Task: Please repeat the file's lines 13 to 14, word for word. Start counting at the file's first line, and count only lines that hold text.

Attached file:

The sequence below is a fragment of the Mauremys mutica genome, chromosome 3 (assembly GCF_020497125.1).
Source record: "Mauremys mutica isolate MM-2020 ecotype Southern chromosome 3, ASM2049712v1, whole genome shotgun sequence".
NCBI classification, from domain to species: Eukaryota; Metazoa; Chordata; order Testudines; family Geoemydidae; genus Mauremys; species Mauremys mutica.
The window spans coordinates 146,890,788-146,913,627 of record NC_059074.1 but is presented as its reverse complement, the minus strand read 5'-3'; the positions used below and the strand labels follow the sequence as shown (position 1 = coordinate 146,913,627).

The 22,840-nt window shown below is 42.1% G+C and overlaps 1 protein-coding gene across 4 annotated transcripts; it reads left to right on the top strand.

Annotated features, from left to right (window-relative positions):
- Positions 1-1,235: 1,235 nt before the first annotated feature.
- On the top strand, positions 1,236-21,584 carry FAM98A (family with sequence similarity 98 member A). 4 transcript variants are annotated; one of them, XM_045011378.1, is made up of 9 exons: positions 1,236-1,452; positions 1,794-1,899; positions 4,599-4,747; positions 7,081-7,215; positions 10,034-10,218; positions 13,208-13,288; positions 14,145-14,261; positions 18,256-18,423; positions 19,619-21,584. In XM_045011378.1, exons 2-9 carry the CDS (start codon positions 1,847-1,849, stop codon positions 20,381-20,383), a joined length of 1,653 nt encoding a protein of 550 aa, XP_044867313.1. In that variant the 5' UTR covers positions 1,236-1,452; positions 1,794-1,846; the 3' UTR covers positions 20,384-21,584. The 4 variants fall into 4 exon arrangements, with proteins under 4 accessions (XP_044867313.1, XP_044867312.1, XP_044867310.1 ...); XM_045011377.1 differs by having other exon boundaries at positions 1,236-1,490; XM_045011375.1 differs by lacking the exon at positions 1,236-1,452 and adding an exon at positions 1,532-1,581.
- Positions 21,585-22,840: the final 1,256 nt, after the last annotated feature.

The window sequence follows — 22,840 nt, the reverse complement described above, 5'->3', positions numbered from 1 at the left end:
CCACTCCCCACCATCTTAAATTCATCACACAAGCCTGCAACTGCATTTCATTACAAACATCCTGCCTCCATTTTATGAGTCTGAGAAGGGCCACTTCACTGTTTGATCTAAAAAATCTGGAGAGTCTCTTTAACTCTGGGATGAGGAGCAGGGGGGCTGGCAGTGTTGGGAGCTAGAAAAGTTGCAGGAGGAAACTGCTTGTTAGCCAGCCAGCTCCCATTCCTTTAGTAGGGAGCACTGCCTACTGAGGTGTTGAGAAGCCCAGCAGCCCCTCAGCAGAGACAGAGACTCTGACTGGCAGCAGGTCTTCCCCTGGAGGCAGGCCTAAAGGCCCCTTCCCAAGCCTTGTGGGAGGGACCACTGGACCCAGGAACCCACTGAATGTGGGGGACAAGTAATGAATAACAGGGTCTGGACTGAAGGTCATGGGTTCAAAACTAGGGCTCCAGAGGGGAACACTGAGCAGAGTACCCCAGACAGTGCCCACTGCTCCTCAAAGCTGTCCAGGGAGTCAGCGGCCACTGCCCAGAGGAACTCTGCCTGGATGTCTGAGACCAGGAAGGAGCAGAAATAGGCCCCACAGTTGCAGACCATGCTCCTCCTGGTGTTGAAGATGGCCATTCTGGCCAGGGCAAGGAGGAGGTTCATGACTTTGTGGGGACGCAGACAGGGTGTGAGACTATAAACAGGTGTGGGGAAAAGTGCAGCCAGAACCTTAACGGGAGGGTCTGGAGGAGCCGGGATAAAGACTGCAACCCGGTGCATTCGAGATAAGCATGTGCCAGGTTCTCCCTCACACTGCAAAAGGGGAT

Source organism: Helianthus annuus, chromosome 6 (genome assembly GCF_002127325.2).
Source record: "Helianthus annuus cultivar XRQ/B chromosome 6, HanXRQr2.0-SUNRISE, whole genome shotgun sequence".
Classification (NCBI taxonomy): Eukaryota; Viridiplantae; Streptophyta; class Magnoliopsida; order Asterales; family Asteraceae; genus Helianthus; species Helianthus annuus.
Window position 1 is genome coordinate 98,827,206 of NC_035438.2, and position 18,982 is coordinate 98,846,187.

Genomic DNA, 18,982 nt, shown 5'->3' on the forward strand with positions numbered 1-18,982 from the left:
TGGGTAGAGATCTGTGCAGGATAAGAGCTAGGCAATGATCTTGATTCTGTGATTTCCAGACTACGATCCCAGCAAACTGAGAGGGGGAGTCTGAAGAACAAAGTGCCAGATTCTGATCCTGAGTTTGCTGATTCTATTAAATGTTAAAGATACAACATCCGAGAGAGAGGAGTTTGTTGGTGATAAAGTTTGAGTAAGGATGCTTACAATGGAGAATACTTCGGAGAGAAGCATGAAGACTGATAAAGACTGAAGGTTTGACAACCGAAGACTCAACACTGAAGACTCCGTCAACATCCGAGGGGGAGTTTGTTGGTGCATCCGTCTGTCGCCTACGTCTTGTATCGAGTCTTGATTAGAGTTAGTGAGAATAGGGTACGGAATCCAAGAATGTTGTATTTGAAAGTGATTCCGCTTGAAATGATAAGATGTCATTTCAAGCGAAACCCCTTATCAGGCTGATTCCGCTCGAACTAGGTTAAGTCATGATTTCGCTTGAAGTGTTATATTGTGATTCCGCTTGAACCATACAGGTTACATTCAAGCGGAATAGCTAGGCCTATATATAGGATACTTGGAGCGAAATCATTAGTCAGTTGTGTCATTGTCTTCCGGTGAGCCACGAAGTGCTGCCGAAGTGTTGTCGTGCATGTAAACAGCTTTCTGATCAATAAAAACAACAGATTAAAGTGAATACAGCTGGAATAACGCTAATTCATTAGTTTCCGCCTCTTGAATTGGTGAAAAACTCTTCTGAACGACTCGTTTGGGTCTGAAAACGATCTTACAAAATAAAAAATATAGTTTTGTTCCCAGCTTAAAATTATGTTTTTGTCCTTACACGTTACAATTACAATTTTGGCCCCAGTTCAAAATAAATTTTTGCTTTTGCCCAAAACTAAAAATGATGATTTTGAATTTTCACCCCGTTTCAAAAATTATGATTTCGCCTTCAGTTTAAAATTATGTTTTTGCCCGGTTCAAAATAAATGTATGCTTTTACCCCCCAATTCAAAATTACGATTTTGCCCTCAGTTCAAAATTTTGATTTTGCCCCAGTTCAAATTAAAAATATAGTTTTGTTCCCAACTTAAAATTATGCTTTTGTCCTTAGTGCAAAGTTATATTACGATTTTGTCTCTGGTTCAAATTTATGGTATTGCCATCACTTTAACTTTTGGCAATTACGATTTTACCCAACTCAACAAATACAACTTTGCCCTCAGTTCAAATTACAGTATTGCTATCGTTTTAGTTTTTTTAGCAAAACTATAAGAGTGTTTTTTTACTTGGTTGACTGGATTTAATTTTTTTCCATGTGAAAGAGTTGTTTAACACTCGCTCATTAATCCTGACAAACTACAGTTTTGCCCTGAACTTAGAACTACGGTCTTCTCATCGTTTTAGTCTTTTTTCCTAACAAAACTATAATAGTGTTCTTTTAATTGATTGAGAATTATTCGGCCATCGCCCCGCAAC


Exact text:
Source record: "Helianthus annuus cultivar XRQ/B chromosome 6, HanXRQr2.0-SUNRISE, whole genome shotgun sequence".
Classification (NCBI taxonomy): Eukaryota; Viridiplantae; Streptophyta; class Magnoliopsida; order Asterales; family Asteraceae; genus Helianthus; species Helianthus annuus.